Spring 2013 - 63096 - PA397C - Advanced Empirical Methods for Policy Analysis
Quantitative Methods for Social Policy Analysis
|Instructor(s):|| Wong, Pat
|Day & Time:||T 9:00 am -12:00 pm|
|Waitlist Information:||For LBJ Students: UT Waitlist Information|
In addition to the Introduction to Empirical Methods course in the common core, MPAff students are required to take another three-hour course in quantitative analysis, selected from among a set of courses focusing on the application of quantitative theory and techniques to policy analysis. Topics offered vary from year to year but include econometrics, demographic techniques, systems analysis, simulation modeling, and quantitative indicator methods. As the second course in the two-course MPAff quantitative sequence, this course is intended to provide students with an in-depth understanding and hands-on experience with a specific quantitative method useful in policy analysis. This course is usually taken during the second semester of the first year.
Course Objective: AEM is the second course in the empirical methods sequence in the MPAff core curriculum. This section is an extension of the statistical inference portion of IEM.
This section is structured around research issues in social policy analysis and program evaluation, but no background in social policy is needed. We will use empirical studies in social policy research merely as the context to work towards the actual learning objective. That objective is to develop conceptual logic as well as practical skills in statistical analysis of policy issues. The logic and skills learned in this course is of course applicable to other policy areas as well.
The substantive content of the course is about 50 percent on understanding regression analysis—we will review concepts learned in IEM before moving on to advanced issues; and 50 percent on practical knowledge about research design, national data files, and hands-on data-analytic skills using Stata as statistical software.
Learning Experience:While “textbook” type reading suggestions will be offered by the instructor, course materials are organized mostly around actual empirical research articles. Class members will be asked to read carefully and analytically one empirical article each week on average. The purpose is to help develop the thought process in formulating and implementing analytic research.
The second major component of this course is an independent research project—team-based or individual-based depending on class size—which each student will start working on from the beginning of the semester. This research project will require (1) the formulation of an empirical research problem, (2) the use of a data set to analyze the problem, (3) the completion of a research brief for interpretation, and (4) a class presentation to teach class members the analytic issues involved. This is the “hands-on” part of the learning experience.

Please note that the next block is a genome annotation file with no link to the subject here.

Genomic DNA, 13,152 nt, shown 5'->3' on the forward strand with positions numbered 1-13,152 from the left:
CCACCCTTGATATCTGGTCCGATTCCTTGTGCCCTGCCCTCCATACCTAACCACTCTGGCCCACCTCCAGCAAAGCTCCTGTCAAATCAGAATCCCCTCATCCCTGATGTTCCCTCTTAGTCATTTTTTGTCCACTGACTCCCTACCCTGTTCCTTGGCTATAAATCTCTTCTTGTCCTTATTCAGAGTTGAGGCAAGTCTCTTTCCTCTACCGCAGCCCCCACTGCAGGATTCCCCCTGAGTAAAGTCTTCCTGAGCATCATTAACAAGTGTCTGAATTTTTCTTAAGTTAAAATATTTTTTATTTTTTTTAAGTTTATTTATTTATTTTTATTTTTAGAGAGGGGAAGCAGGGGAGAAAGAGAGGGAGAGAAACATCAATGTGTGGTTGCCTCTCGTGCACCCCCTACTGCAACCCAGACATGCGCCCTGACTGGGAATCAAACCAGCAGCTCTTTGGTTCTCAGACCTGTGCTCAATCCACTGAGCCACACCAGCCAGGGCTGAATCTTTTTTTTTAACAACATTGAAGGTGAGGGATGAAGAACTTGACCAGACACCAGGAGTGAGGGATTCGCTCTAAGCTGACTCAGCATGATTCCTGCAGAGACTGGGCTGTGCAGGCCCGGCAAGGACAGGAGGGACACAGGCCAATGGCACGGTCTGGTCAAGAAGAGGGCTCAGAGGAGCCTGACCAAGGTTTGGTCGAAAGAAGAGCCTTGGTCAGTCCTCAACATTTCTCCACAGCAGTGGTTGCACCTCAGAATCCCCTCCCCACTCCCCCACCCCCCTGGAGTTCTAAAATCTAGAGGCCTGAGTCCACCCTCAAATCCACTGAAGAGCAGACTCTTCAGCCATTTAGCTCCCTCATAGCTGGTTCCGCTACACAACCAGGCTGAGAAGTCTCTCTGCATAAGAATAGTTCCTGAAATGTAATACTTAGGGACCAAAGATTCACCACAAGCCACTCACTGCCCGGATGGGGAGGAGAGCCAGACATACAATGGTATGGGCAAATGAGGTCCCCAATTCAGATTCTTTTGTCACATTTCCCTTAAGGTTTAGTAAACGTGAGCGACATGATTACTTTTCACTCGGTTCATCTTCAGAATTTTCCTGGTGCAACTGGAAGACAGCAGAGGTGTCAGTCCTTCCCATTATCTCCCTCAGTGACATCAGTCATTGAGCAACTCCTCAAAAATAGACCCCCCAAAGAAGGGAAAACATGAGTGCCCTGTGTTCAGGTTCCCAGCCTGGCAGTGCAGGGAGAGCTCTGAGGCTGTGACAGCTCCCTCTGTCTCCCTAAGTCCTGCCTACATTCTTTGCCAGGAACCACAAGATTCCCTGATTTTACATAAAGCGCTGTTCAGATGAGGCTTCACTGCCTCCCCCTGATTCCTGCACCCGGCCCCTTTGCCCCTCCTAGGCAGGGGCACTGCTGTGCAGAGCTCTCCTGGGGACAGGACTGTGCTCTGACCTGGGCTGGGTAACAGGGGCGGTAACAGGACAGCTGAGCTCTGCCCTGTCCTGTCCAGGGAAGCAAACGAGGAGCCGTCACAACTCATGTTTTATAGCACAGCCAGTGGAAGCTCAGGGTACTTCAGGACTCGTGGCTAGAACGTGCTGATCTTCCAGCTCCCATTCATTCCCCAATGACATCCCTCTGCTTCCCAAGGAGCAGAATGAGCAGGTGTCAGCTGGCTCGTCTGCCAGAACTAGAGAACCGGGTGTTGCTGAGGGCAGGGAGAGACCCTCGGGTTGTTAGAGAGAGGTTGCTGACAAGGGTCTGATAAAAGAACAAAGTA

In addition to the two primary learning components above, the course will also include two individual-based, open-book, four-hour exercises on two designated Fridays, one around the fifth or sixth week and the other around the tenth or eleventh week of the semester.
Expectations: Successful completion of IEM at the LBJ School or its equivalent is a prerequisite. In particular, it is good understanding in the statistical analysis (not decision optimization) segment of IEM which is important for this course. Background in social policy is not necessary. Interest in thinking about the analytic research process will be very helpful. Class members can vote, on a majoritarian basis, whether to take notes in class or to refrain from note-taking in exchange for weekly notes from the instructor.
Tentative Organization of Topics
Wk 1 Conceptual Review 1: Research design and inferential logic
Wk 2 Conceptual Review 2: OLS Regression model and use of social data
Wk 3 Conceptual Review 3: Assumption violation in OLS Regression
Wk 4 Research Design: Level of data aggregation and targeting problem
Wk 5 Research Design: Social experiment, regression discontinuity, propensity scores
Wk 6 Limited-Criteria Models: Logic and use of logit, probit, and tobit models
Wk 7 Advanced issues in regression analysis
Wk 8 Social Indicators: Measurement of social phenomena
Wk 9 Integrative applications: Analysis of empirical research articles
Wk 10 Integrative applications: Analysis of empirical research articles
Wk 11 Revisiting Basic Issues in Statistical Logic
Wk 12 Project Presentations
Wk 13 Project Presentations
Wk 14 Project Presentations
(One empirical article each week from Week 4 to Week 8, and two in Weeks 9 and 10.)